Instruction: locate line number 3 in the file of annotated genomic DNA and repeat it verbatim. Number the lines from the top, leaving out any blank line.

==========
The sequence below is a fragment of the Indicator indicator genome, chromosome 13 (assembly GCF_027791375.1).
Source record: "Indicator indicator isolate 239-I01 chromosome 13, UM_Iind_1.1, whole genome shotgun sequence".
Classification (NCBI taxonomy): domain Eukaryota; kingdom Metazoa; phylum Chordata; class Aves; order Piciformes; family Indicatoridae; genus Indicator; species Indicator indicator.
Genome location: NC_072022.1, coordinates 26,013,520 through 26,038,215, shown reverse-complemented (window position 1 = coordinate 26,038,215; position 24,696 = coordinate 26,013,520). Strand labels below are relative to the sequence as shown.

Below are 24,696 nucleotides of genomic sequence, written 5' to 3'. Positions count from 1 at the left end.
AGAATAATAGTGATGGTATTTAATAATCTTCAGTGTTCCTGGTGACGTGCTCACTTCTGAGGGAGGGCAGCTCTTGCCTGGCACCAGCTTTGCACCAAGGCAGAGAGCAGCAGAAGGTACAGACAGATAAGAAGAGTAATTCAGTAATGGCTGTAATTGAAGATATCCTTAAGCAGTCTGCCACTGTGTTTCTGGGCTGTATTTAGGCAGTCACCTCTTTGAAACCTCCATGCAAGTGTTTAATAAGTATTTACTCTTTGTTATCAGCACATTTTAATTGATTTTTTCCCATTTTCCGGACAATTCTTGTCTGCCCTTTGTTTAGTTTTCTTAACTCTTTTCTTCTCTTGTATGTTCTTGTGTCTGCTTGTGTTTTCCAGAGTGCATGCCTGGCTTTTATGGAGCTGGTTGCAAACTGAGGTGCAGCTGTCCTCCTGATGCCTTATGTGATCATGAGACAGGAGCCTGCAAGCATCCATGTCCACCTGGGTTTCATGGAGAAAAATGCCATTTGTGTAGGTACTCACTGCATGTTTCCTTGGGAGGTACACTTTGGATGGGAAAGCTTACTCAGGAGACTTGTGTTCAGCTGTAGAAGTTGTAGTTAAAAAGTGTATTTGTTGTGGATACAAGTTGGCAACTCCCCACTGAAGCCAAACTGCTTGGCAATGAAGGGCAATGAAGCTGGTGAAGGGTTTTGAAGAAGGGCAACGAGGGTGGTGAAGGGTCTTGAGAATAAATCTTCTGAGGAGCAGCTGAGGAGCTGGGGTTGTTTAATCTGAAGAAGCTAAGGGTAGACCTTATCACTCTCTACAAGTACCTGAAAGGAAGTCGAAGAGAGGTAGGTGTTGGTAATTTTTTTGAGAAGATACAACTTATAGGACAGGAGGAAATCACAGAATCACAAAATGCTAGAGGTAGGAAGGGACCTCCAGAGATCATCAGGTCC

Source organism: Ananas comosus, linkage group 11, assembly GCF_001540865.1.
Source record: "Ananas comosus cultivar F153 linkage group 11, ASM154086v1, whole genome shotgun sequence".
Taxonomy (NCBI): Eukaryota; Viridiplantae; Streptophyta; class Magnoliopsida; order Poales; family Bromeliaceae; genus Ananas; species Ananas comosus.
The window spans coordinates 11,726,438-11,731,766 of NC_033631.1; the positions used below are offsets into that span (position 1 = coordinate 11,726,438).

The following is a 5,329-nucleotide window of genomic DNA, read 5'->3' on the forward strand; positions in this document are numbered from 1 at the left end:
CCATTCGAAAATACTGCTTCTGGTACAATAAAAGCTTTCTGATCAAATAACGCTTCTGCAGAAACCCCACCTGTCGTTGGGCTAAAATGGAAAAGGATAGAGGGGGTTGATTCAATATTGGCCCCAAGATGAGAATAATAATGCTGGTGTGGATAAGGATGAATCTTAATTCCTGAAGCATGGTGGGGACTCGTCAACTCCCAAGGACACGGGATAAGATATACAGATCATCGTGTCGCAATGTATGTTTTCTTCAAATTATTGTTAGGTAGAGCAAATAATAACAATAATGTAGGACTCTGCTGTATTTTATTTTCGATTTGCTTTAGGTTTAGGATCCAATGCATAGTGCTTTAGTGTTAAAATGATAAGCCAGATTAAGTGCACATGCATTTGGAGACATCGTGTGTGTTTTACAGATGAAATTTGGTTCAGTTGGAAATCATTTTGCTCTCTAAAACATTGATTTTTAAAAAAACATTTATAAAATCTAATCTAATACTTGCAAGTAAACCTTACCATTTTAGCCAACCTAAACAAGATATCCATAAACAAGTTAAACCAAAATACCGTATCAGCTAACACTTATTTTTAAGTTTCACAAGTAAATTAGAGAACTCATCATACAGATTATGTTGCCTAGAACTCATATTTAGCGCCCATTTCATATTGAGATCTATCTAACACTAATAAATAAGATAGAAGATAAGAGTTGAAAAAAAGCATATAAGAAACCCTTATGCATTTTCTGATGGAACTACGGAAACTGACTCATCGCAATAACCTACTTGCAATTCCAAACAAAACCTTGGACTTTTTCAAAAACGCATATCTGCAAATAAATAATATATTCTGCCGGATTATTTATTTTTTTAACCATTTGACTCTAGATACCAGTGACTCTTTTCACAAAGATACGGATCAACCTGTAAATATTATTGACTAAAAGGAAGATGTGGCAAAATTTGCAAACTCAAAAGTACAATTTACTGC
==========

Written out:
Classification (NCBI taxonomy): domain Eukaryota; kingdom Metazoa; phylum Chordata; class Aves; order Piciformes; family Indicatoridae; genus Indicator; species Indicator indicator.